Verdict still out
Murky territory awaits those who ask the questions: Are newcomer programs legal? And are they effective? The answer to both appears to be: It depends.
Civil rights advocates like Margie McHugh of the New York Immigration Coalition are torn. In the context of backlash against immigrants and severely overcrowded city schools where newcomer students are easily lost in the shuffle, schools like Newcomers High look like a good alternative.
But by design, such schools only serve a tiny slice of the immigrant student population in a city like New York. So what happens at Newcomers High does not immediately affect the larger school system where the majority of immigrant students are educated. "We prefer systemic solutions," McHugh explains, "not individual ones."
Though McHugh's coalition supports the Long Island City Newcomers High, other immigrant advocates criticize newcomer programs for unnecessarily isolating newly arrived students who speak little or no English. Some even fear that separate will mean separate and unequal. "That's the lesson from school desegregation," says Joan First, the executive co-director of the National Coalition of Advocates for Students in Boston. "These kids can be troublesome to serve, so the idea is move them into a specialized setting where they don't create problems for the rest of the system, and parents are sold that this is the answer."
For its part, the U.S. Department of Education's office for civil rights has looked into newcomer schools to see whether they violate Title VI of the Civil Rights Act of 1964, which bars discrimination on the basis of race, color, or national origin.
A New York City civil rights group last year filed a complaint against Newcomers High, but the OCR found no Title VI violation and dismissed the complaint. The agency's reasoning mirrored that of a 1991 general review of the Sacramento, Calif., school system, which runs a K-6 newcomer school. Its documents reveal that the OCR did have "serious reservations" about the California newcomer school being a wholly separate site. Still, the agency ruled that neither the Sacramento nor the New York City school violated civil rights law because: Enrollment is voluntary and attendance time is limited, the schools are racially and linguistically mixed, and they offer academic and extracurricular activities comparable to other schools in their districts.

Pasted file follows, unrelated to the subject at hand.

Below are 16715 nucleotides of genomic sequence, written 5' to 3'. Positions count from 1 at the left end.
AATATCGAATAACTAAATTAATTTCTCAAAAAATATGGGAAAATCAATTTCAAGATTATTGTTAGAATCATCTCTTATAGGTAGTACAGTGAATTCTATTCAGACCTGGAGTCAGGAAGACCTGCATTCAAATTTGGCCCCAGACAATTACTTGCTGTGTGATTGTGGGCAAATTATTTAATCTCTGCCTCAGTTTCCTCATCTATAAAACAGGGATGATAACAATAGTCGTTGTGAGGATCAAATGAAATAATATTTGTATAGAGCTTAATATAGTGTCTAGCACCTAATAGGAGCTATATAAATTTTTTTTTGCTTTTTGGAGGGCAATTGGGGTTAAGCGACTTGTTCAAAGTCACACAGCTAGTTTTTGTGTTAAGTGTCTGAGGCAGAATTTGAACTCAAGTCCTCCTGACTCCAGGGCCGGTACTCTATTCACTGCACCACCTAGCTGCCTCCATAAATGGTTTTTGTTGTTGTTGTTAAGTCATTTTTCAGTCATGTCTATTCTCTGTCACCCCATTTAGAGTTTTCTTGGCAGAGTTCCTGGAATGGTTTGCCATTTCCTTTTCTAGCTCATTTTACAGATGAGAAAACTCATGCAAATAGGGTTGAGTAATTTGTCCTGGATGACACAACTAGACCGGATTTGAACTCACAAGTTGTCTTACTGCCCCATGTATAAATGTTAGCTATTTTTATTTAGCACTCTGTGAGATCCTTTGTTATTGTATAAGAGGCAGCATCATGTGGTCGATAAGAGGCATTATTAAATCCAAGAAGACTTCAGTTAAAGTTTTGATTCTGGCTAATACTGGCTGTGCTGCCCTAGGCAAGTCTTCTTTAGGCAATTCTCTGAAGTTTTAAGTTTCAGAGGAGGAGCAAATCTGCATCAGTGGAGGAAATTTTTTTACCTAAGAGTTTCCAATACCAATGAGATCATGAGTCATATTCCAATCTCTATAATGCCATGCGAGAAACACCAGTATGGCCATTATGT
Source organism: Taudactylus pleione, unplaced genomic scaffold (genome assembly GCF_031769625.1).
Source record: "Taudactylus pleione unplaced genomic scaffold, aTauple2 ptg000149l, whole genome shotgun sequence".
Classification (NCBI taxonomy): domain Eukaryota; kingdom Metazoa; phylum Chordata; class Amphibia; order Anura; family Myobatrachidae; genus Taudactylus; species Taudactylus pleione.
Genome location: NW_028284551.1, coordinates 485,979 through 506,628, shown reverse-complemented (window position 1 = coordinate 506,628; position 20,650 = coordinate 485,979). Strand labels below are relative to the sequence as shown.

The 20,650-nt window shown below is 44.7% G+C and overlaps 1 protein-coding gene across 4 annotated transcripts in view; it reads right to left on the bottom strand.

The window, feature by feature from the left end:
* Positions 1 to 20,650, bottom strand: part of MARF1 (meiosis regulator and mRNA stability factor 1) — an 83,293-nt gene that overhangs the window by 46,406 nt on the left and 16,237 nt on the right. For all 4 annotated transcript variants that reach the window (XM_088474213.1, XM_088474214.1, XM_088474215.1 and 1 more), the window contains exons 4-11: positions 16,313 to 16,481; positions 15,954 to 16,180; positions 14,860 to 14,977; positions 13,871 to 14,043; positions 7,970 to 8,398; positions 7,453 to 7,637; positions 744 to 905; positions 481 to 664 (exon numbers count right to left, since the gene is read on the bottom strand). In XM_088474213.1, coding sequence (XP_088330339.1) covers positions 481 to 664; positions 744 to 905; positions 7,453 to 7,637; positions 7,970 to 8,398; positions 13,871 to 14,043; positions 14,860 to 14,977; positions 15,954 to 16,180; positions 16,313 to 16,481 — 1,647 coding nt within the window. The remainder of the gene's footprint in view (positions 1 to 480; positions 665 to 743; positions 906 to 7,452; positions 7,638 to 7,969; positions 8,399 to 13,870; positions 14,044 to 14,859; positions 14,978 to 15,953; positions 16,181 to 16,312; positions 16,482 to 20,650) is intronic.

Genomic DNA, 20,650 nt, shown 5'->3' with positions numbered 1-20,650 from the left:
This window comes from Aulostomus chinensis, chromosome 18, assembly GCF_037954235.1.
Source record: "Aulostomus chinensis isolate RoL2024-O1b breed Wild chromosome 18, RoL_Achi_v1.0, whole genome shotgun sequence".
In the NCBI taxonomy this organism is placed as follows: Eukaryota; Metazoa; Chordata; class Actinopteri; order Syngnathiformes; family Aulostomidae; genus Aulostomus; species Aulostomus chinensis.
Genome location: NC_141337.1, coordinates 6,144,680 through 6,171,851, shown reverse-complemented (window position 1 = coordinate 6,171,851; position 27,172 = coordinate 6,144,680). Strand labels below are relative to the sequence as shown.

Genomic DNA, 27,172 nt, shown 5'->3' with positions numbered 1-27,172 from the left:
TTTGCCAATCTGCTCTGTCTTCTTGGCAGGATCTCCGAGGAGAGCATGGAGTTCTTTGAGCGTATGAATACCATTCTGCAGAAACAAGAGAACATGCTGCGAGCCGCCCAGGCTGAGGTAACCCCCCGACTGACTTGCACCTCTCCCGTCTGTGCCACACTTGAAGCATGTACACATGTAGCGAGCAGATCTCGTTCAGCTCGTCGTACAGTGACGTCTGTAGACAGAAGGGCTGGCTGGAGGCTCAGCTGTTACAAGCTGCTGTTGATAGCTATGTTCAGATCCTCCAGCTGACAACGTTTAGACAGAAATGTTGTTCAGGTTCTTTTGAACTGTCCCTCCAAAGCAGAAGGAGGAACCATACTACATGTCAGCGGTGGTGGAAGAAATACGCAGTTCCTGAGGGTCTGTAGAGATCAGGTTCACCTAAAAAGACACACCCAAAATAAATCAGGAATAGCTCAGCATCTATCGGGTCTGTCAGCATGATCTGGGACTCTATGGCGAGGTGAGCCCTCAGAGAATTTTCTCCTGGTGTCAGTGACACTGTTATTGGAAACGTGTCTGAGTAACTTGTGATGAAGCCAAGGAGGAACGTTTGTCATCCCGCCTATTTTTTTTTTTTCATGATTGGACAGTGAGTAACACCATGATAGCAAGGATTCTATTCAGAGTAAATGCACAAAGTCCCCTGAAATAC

The OCR may have more to say on the subject when it finishes its general review of the Fort Worth, Texas, school district, which also runs a newcomer school.
What's clear is that there are no hard and fast rules on whether a newcomer school will pass legal muster. "The issue really is resolved on a case-by-case basis," says Angela Martinez, a senior attorney in the OCR's Denver office. "In general, we need to determine what degree of segregation is necessary to achieve educational goals."
As to whether newcomer schools are effective, the evidence to date is largely anecdotal.
Lorraine McDonnell, a political science professor at the University of California, Santa Barbara who has written about newcomer schools, says she has found no data comparing immigrant students who went through a newcomer school with those who went straight into regular schools. Nor has there been systematic tracking of students from newcomer schools. "When reformers talked about what good schools should be like, these were those schools," McDonnell says. "They're very happy places. They have an intentional and focused curriculum. Somebody really sat down to think about what these kids need."
But do the students do better in the mainstream as a result? "It's the big question mark," McDonnell says.
To hear newcomer school alumni--and administrators at the regular schools they moved into--tell it, the concept works. Ali Tariq spent a year at New York's Newcomers High before starting at nearby William Cullen Bryant High School in September. Though the 15-year-old says he would have survived had he started at Bryant, he misses the friendliness and small size of Newcomers.
Kent Mo attended San Francisco's Newcomer High School--established in 1979 and considered the nation's oldest--in 1984. He came from China with his parents and two brothers. Now, the 28-year-old runs a photography studio in Oakland. "Newcomer helped me a lot," he says. "They made it not so scary to study in the United States. So once I went to the other high school, I'm not so scared. They taught us not just things from the book, but from real life in America."
For June Yip Tang, now a mother of two who works as a supervisor at a San Francisco bank, her time at Newcomer in 1979 meant sharing a common bond with other immigrant students. She still keeps up with friends from that year. "I had bilingual teachers at my other high school, but not like at Newcomer," she says. "I felt like they really understood me and knew where I had been."
That comfort level, says Lupe Arabolos, translates into an ability to succeed in the mainstream. Arabolos taught at San Francisco's Newcomer High in the school's early years and later spent more than a decade as the assistant principal and then principal of Mission High School, which receives many Newcomer High students and has a large immigrant population of its own. She left her post in June to supervise secondary school bilingual-education programs for the San Francisco school system.
"I noticed a greater sense of ease among those students who came from Newcomer. They seemed more comfortable in the school setting and got involved in school activities more quickly," Arabolos says. "At a regular four-year high school, you just don't have the time to do all the things they do at Newcomer. It's not impossible, but you'd have to change your perspective. But at Newcomer, you've already changed the perspective.''
Vol. 16, Issue 13